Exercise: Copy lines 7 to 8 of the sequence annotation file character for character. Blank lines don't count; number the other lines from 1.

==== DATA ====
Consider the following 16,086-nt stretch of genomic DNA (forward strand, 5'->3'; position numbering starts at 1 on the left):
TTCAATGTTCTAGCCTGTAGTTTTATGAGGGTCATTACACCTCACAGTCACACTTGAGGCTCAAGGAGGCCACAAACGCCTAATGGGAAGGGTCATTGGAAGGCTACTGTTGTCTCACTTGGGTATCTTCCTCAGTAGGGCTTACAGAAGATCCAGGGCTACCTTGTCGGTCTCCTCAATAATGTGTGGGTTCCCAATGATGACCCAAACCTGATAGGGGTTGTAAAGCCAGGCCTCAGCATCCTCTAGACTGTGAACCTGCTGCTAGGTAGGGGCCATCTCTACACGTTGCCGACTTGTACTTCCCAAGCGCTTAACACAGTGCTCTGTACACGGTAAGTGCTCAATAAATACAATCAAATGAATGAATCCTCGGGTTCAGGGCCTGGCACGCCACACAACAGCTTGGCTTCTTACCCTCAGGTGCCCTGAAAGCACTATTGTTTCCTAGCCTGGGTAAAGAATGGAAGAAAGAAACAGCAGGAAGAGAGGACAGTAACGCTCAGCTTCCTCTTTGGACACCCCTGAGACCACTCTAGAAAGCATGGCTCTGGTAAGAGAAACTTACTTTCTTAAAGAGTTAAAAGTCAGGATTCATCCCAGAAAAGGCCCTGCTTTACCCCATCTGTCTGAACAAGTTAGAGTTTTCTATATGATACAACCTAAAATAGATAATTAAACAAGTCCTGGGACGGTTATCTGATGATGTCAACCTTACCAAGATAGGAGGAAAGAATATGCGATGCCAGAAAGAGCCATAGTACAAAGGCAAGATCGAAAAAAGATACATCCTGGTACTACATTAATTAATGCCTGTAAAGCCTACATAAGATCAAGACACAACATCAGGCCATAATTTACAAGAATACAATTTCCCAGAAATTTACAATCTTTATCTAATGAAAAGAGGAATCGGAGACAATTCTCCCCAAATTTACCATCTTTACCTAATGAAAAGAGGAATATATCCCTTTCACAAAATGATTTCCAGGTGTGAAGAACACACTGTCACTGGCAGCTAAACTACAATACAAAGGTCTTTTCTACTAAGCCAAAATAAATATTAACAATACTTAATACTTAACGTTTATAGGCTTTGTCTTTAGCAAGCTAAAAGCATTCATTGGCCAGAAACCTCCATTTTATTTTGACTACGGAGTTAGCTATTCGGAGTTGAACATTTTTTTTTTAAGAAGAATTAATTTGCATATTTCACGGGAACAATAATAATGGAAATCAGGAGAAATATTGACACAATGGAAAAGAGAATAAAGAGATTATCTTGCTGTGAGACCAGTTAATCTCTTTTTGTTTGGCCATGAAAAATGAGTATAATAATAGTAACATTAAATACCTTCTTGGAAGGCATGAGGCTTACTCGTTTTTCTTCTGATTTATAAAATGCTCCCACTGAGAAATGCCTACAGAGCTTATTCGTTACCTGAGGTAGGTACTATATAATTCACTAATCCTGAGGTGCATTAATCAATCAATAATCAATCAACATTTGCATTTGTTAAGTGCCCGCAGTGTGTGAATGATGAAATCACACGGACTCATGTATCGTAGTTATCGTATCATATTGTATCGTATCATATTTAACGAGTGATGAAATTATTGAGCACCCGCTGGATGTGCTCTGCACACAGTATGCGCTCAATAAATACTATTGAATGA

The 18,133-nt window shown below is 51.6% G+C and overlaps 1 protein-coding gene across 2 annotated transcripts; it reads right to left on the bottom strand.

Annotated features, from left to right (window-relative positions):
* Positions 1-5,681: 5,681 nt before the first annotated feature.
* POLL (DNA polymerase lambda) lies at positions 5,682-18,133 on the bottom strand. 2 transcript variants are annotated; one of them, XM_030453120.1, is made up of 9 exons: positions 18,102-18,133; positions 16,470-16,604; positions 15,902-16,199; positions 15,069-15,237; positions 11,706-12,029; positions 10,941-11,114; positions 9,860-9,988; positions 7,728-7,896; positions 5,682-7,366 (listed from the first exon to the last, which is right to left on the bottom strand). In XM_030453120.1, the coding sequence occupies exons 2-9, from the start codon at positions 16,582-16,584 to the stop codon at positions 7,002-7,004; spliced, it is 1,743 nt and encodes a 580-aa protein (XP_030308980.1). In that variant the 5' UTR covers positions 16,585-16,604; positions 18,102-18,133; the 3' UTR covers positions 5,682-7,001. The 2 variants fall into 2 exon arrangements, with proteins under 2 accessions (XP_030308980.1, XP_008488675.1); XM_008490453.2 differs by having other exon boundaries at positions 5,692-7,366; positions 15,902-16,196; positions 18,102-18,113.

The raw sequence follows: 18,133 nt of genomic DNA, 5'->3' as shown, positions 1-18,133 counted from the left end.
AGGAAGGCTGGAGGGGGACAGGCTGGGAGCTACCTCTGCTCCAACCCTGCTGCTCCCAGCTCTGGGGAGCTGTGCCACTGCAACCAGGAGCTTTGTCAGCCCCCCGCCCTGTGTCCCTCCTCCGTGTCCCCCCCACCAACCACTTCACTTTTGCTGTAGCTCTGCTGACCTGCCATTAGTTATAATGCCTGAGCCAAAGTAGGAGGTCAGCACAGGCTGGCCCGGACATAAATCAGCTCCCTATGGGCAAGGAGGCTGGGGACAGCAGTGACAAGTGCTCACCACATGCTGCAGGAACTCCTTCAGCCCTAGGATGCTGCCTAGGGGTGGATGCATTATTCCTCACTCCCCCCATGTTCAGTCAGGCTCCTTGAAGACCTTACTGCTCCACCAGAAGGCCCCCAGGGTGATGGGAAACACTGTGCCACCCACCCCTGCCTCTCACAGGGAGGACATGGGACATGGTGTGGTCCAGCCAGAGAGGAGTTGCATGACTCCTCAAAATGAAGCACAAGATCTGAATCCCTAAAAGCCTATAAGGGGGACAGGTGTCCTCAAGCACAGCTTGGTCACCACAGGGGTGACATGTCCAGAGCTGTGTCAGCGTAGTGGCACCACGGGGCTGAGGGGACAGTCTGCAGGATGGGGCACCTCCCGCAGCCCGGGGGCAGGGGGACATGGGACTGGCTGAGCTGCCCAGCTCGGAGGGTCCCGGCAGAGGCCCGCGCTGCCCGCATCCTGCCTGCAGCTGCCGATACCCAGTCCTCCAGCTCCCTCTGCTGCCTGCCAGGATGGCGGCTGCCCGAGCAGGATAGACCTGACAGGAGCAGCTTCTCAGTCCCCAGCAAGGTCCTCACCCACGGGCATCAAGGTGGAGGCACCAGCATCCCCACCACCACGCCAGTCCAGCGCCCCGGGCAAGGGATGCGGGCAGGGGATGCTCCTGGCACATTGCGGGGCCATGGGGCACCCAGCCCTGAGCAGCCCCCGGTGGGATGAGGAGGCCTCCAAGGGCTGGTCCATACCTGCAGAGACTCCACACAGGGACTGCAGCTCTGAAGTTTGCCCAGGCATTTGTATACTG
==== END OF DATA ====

The raw sequence follows: 18,133 nt of genomic DNA, 5'->3' as shown, positions 1-18,133 counted from the left end.
AGGAAGGCTGGAGGGGGACAGGCTGGGAGCTACCTCTGCTCCAACCCTGCTGCTCCCAGCTCTGGGGAGCTGTGCCACTGCAACCAGGAGCTTTGTCAGCCCCCCGCCCTGTGTCCCTCCTCCGTGTCCCCCCCACCAACCACTTCACTTTTGCTGTAGCTCTGCTGACCTGCCATTAGTTATAATGCCTGAGCCAAAGTAGGAGGTCAGCACAGGCTGGCCCGGACATAAATCAGCTCCCTATGGGCAAGGAGGCTGGGGACAGCAGTGACAAGTGCTCACCACATGCTGCAGGAACTCCTTCAGCCCTAGGATGCTGCCTAGGGGTGGATGCATTATTCCTCACTCCCCCCATGTTCAGTCAGGCTCCTTGAAGACCTTACTGCTCCACCAGAAGGCCCCCAGGGTGATGGGAAACACTGTGCCACCCACCCCTGCCTCTCACAGGGAGGACATGGGACATGGTGTGGTCCAGCCAGAGAGGAGTTGCATGACTCCTCAAAATGAAGCACAAGATCTGAATCCCTAAAAGCCTATAAGGGGGACAGGTGTCCTCAAGCACAGCTTGGTCACCACAGGGGTGACATGTCCAGAGCTGTGTCAGCGTAGTGGCACCACGGGGCTGAGGGGACAGTCTGCAGGATGGGGCACCTCCCGCAGCCCGGGGGCAGGGGGACATGGGACTGGCTGAGCTGCCCAGCTCGGAGGGTCCCGGCAGAGGCCCGCGCTGCCCGCATCCTGCCTGCAGCTGCCGATACCCAGTCCTCCAGCTCCCTCTGCTGCCTGCCAGGATGGCGGCTGCCCGAGCAGGATAGACCTGACAGGAGCAGCTTCTCAGTCCCCAGCAAGGTCCTCACCCACGGGCATCAAGGTGGAGGCACCAGCATCCCCACCACCACGCCAGTCCAGCGCCCCGGGCAAGGGATGCGGGCAGGGGATGCTCCTGGCACATTGCGGGGCCATGGGGCACCCAGCCCTGAGCAGCCCCCGGTGGGATGAGGAGGCCTCCAAGGGCTGGTCCATACCTGCAGAGACTCCACACAGGGACTGCAGCTCTGAAGTTTGCCCAGGCATTTGTATACTG